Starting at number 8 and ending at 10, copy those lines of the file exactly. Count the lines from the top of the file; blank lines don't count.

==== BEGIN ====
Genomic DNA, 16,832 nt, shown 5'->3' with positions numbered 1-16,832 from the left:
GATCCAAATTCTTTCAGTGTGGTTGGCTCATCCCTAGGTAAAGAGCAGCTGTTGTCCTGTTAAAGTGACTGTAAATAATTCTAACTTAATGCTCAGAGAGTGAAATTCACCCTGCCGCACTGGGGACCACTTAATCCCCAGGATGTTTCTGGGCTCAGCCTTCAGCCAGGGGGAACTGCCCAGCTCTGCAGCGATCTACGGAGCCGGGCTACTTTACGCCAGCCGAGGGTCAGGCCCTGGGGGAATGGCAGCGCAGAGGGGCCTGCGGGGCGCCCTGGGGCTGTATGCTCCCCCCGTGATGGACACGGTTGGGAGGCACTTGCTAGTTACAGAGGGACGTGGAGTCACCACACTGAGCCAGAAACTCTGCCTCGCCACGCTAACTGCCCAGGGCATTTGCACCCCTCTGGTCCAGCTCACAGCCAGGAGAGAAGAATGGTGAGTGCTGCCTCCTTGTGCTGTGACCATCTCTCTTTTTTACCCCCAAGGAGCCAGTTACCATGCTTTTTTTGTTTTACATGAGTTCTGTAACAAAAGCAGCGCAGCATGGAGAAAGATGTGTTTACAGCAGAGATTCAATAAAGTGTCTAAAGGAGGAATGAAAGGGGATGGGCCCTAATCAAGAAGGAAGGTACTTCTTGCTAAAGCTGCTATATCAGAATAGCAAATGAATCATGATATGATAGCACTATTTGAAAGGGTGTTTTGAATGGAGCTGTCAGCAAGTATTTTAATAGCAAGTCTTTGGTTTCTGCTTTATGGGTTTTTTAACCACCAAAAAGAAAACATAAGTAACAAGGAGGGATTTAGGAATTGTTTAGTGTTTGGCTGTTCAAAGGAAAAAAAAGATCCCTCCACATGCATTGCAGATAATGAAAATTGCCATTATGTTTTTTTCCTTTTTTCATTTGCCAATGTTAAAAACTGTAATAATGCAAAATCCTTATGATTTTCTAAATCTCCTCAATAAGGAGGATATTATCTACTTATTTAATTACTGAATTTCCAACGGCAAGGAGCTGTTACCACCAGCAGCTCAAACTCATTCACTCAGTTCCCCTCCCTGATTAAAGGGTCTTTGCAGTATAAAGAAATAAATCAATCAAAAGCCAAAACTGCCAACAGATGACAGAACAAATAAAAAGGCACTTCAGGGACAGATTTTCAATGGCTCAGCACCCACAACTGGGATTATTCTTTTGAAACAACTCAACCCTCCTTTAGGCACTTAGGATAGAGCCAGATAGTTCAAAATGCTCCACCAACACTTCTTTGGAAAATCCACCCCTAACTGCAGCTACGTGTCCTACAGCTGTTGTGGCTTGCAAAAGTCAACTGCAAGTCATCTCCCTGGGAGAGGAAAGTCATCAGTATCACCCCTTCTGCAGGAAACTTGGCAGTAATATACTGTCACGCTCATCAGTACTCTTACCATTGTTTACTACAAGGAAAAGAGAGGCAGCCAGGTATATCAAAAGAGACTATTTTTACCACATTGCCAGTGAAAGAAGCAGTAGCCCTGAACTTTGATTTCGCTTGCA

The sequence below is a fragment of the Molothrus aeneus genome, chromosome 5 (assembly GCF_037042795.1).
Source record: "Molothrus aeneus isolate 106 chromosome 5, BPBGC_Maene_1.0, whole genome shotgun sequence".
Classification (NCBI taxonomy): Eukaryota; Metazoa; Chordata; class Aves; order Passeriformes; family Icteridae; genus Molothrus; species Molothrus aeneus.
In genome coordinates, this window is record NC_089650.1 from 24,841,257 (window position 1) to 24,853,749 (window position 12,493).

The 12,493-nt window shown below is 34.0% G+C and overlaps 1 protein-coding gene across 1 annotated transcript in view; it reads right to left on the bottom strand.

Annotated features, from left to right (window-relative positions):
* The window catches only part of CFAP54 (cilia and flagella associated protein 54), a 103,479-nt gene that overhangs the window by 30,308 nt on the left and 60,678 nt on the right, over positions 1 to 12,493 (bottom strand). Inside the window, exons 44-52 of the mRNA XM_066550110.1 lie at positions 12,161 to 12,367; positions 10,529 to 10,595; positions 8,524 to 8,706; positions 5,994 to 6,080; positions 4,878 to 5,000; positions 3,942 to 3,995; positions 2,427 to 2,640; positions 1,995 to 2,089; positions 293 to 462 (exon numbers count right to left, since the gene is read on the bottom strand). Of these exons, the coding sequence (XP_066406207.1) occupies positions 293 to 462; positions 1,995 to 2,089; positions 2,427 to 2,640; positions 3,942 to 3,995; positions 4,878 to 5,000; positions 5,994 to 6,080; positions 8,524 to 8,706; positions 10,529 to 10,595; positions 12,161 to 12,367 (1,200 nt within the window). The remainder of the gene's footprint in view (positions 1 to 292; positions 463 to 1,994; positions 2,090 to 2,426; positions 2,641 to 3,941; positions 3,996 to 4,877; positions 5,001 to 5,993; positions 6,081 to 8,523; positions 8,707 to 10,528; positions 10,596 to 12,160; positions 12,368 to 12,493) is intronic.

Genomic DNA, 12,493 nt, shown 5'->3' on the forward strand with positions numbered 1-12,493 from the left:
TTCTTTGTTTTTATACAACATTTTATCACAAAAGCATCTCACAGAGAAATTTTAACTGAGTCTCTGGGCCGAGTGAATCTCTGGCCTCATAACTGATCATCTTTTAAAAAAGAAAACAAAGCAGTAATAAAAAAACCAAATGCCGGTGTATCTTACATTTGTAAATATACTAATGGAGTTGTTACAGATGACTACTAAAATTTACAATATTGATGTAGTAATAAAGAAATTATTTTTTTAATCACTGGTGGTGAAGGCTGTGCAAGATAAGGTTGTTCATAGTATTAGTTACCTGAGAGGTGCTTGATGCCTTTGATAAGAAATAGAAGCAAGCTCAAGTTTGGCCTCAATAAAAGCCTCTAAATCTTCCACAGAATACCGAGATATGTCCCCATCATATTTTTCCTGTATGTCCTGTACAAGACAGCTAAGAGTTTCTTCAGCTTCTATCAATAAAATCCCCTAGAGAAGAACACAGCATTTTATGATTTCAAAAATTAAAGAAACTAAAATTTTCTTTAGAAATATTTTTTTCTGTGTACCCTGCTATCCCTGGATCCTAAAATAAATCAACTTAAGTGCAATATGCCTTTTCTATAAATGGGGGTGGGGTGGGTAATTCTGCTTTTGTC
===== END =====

Annotated features, from left to right (window-relative positions):
* The window catches only part of CFAP54 (cilia and flagella associated protein 54), a 103,479-nt gene that overhangs the window by 30,308 nt on the left and 60,678 nt on the right, over positions 1 to 12,493 (bottom strand). Inside the window, exons 44-52 of the mRNA XM_066550110.1 lie at positions 12,161 to 12,367; positions 10,529 to 10,595; positions 8,524 to 8,706; positions 5,994 to 6,080; positions 4,878 to 5,000; positions 3,942 to 3,995; positions 2,427 to 2,640; positions 1,995 to 2,089; positions 293 to 462 (exon numbers count right to left, since the gene is read on the bottom strand). Of these exons, the coding sequence (XP_066406207.1) occupies positions 293 to 462; positions 1,995 to 2,089; positions 2,427 to 2,640; positions 3,942 to 3,995; positions 4,878 to 5,000; positions 5,994 to 6,080; positions 8,524 to 8,706; positions 10,529 to 10,595; positions 12,161 to 12,367 (1,200 nt within the window). The remainder of the gene's footprint in view (positions 1 to 292; positions 463 to 1,994; positions 2,090 to 2,426; positions 2,641 to 3,941; positions 3,996 to 4,877; positions 5,001 to 5,993; positions 6,081 to 8,523; positions 8,707 to 10,528; positions 10,596 to 12,160; positions 12,368 to 12,493) is intronic.

Genomic DNA, 12,493 nt, shown 5'->3' on the forward strand with positions numbered 1-12,493 from the left: